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FEATURE STORY December 7, 2021

People with disabilities in Latin America


New data reveal that the exclusion of the 85 million people with disabilities in the region is not only unfair but unsustainable

Walking down a sidewalk in the city of Asunción is a challenge. Uneven pavement, badly parked cars, or lack of signage are some of the difficulties any passerby encounters. In the case of people with disabilities, it is a high-risk experience.

If you are a visually impaired person or a wheelchair user, walking on a sidewalk in poor conditions becomes almost impossible. Unfortunately, this is not exclusive to the Paraguayan capital; most Latin American cities replicate similar situations.

The widespread belief that eliminating barriers means building ramps instead of steps, for example, prevents us from seeing that the barriers for people with disabilities go far beyond physical structures. The concept of barriers also includes communicational, instrumental, and attitudinal barriers, which speak of institutionalized exclusion systems.

According to a new World Bank study, there have been progressive legal and institutional changes for the 85 million people with disabilities in Latin America in the last decade. However, there is still a long way between advances in theory and implementation.

Taking this to the Latin American and Caribbean region, where 52 million households have at least one person with some type of disability, and where accelerated aging translates into more people with disabilities, the need becomes imminent.

Vulnerability and disability in Latin America

One out of five Latin American households living in extreme poverty (measured by a daily income of US$3.20) includes a person with a disability. Vulnerability increases if the person lives in rural areas, if this is a woman, or belongs to an ethnic-racial minority. During the COVID-19 pandemic, this vulnerability increased due to the inaccessibility of cities and low-quality services.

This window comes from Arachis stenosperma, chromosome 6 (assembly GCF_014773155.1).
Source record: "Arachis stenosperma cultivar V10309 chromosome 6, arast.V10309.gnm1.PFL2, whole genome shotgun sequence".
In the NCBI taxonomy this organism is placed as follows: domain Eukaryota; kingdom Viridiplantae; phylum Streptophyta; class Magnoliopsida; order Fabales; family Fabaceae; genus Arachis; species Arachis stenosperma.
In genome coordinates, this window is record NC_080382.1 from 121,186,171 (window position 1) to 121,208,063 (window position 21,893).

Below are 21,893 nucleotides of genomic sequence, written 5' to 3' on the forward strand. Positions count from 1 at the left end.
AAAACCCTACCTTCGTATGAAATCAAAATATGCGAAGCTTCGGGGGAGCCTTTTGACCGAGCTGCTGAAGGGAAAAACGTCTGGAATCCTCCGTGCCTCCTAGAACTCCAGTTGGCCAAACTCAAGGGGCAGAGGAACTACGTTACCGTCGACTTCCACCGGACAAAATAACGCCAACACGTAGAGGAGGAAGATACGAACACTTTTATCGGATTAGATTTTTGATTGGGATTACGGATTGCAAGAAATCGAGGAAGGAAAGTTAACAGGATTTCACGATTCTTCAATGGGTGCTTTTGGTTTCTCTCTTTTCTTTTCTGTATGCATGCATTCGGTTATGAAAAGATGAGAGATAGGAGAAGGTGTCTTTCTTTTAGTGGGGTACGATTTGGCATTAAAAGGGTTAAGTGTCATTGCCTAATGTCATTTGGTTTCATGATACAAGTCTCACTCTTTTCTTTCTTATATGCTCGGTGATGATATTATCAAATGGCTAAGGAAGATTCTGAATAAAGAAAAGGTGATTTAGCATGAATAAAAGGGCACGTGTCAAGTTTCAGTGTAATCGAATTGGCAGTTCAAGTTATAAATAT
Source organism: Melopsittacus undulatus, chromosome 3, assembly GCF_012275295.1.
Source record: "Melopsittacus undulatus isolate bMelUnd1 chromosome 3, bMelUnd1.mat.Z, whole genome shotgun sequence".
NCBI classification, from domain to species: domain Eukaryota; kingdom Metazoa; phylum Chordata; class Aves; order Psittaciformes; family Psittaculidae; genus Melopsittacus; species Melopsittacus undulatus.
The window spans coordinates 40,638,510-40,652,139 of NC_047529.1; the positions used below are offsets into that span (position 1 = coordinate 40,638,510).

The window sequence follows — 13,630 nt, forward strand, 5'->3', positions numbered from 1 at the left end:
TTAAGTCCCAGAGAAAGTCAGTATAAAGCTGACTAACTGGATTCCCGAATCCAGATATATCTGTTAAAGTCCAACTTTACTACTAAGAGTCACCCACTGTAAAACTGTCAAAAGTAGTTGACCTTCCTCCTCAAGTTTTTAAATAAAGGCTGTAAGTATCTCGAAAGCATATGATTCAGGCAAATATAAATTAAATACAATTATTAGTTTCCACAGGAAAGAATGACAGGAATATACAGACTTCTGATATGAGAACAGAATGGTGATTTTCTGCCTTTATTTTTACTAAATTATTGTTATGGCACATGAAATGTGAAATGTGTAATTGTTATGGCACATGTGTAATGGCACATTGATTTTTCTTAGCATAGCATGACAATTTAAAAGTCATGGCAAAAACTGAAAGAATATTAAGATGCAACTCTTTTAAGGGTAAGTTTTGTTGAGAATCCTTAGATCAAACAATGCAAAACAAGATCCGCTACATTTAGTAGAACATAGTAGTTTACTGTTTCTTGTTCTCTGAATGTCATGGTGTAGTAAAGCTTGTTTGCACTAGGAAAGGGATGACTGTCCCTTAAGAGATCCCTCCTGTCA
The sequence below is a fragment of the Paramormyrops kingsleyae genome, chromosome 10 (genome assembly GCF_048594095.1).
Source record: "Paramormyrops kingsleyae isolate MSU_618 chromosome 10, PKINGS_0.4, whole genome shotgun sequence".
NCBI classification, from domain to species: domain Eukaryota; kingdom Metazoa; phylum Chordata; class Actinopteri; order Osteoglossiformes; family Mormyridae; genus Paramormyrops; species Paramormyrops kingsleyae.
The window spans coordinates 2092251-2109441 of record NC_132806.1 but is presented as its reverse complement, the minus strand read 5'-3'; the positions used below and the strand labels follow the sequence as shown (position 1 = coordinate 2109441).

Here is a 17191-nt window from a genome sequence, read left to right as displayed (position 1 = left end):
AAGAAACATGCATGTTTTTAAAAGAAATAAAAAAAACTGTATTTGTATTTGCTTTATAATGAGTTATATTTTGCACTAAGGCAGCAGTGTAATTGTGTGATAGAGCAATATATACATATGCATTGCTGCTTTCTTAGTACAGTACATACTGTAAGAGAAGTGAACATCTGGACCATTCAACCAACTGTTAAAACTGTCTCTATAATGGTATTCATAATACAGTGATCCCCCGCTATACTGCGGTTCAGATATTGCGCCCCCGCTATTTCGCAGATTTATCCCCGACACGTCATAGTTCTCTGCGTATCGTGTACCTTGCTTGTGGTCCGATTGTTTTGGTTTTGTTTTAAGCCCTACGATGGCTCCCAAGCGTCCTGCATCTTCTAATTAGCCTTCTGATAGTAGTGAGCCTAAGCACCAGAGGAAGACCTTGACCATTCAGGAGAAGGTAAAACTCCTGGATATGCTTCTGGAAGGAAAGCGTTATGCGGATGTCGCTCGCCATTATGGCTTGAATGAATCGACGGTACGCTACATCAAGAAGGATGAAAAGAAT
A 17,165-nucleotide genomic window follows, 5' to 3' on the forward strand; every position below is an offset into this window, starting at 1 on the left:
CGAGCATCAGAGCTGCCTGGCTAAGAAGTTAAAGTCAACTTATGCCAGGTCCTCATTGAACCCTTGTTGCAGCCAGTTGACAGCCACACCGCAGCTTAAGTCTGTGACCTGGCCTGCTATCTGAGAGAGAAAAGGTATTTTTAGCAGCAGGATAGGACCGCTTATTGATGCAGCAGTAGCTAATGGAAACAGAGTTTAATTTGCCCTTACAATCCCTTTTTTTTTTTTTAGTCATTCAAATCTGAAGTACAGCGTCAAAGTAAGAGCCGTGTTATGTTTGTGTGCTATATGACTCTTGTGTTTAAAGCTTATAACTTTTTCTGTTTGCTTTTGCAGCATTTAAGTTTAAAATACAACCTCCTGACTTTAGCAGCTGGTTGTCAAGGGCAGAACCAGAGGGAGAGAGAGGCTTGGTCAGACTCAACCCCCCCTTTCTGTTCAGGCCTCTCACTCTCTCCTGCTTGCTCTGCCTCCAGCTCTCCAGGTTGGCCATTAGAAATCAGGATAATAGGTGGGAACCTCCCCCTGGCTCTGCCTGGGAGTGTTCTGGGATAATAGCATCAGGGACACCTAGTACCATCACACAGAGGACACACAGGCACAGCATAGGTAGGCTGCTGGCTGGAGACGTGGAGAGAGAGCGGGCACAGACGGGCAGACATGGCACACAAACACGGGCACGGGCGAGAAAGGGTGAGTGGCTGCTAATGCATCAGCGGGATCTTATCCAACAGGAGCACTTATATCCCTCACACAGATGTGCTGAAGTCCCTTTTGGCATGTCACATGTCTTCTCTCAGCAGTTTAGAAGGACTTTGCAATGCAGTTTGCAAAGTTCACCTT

The data in the report are compelling. Beyond poverty and the pandemic, access to essential services such as formal education from early childhood through college becomes a lifelong challenge. This is due to the lack of infrastructure, teaching materials, teacher training, among others.

In the labor market, people with disabilities have less participation. In Latin America and the Caribbean, the informality rate of workers with disabilities is, on average, 11 percentage points higher. Moreover,

Given the urgent need to ensure the inclusion of people with disabilities through equal participation in all spaces, the report recommends considering the following actions:

  • Addressing statistical invisibility since, if data on people with disabilities exists, it is not sufficiently representative and complete to address their needs.
  • Broadening the voice and participation of people with disabilities beyond disability-specific areas.
  • Changing mental models to reduce stigma and violence. Only in this way can people with disabilities have a better quality of life and be participants and protagonists of their own stories.
  • Developing policies and practices that are useful and relevant to the differentiated realities of each person.
  • Identifying challenges for the implementation of progressive policies.

"The pandemic has highlighted the multiple gaps faced by vulnerable groups, including people with disabilities. It has brought to light disparities in access to quality health services, the digital divide, barriers to the labor market, among others," says Maria Elena Garcia Mora, Senior Social Development Specialist at the World Bank.

"Reconstruction gives us the space to strengthen the social compact and ensure that no one is left behind. The resilient and inclusive recovery of our region must fight against the barriers that do not allow the effective participation of people with disabilities," adds García Mora, who is also one of the authors of the report.

Finally, with more formal than real progress over the last decade, the path for people with disabilities in Latin America and the Caribbean should have fewer obstacles. However, exclusion represents a missed opportunity in a region that requires all stakeholders to move towards a more sustainable and lasting post-pandemic recovery.

The inclusion of people with disabilities was the focus of this event with civil society and private sector leaders.